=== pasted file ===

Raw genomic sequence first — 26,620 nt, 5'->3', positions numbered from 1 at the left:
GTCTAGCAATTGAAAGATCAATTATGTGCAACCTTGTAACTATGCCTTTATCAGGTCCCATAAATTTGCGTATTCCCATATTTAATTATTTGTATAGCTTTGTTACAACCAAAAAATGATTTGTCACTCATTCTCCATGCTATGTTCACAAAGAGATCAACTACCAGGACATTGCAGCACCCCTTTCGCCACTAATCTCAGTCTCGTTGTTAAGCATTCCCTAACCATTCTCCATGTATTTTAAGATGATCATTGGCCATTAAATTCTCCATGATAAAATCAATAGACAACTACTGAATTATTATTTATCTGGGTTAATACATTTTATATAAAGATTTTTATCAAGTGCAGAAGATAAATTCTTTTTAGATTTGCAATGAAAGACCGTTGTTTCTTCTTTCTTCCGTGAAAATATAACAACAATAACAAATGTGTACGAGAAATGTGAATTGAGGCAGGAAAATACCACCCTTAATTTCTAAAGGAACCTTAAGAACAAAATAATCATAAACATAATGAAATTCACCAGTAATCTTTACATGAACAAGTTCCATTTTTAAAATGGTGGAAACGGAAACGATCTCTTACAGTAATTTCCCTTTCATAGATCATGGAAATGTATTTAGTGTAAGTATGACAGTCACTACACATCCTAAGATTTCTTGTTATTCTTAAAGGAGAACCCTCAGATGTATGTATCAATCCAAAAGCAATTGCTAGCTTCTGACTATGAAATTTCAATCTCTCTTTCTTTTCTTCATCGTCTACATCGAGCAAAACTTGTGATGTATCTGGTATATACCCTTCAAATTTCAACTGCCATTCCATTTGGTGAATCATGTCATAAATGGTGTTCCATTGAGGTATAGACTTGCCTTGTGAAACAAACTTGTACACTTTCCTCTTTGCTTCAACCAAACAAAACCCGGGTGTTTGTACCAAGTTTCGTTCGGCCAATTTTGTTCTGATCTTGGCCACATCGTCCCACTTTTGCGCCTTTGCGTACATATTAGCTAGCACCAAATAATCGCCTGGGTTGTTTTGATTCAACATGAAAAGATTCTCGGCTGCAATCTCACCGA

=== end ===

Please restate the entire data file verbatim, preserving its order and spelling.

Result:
Raw genomic sequence first — 26,620 nt, 5'->3', positions numbered from 1 at the left:
GTCTAGCAATTGAAAGATCAATTATGTGCAACCTTGTAACTATGCCTTTATCAGGTCCCATAAATTTGCGTATTCCCATATTTAATTATTTGTATAGCTTTGTTACAACCAAAAAATGATTTGTCACTCATTCTCCATGCTATGTTCACAAAGAGATCAACTACCAGGACATTGCAGCACCCCTTTCGCCACTAATCTCAGTCTCGTTGTTAAGCATTCCCTAACCATTCTCCATGTATTTTAAGATGATCATTGGCCATTAAATTCTCCATGATAAAATCAATAGACAACTACTGAATTATTATTTATCTGGGTTAATACATTTTATATAAAGATTTTTATCAAGTGCAGAAGATAAATTCTTTTTAGATTTGCAATGAAAGACCGTTGTTTCTTCTTTCTTCCGTGAAAATATAACAACAATAACAAATGTGTACGAGAAATGTGAATTGAGGCAGGAAAATACCACCCTTAATTTCTAAAGGAACCTTAAGAACAAAATAATCATAAACATAATGAAATTCACCAGTAATCTTTACATGAACAAGTTCCATTTTTAAAATGGTGGAAACGGAAACGATCTCTTACAGTAATTTCCCTTTCATAGATCATGGAAATGTATTTAGTGTAAGTATGACAGTCACTACACATCCTAAGATTTCTTGTTATTCTTAAAGGAGAACCCTCAGATGTATGTATCAATCCAAAAGCAATTGCTAGCTTCTGACTATGAAATTTCAATCTCTCTTTCTTTTCTTCATCGTCTACATCGAGCAAAACTTGTGATGTATCTGGTATATACCCTTCAAATTTCAACTGCCATTCCATTTGGTGAATCATGTCATAAATGGTGTTCCATTGAGGTATAGACTTGCCTTGTGAAACAAACTTGTACACTTTCCTCTTTGCTTCAACCAAACAAAACCCGGGTGTTTGTACCAAGTTTCGTTCGGCCAATTTTGTTCTGATCTTGGCCACATCGTCCCACTTTTGCGCCTTTGCGTACATATTAGCTAGCACCAAATAATCGCCTGGGTTGTTTTGATTCAACATGAAAAGATTCTCGGCTGCAATCTCACCGA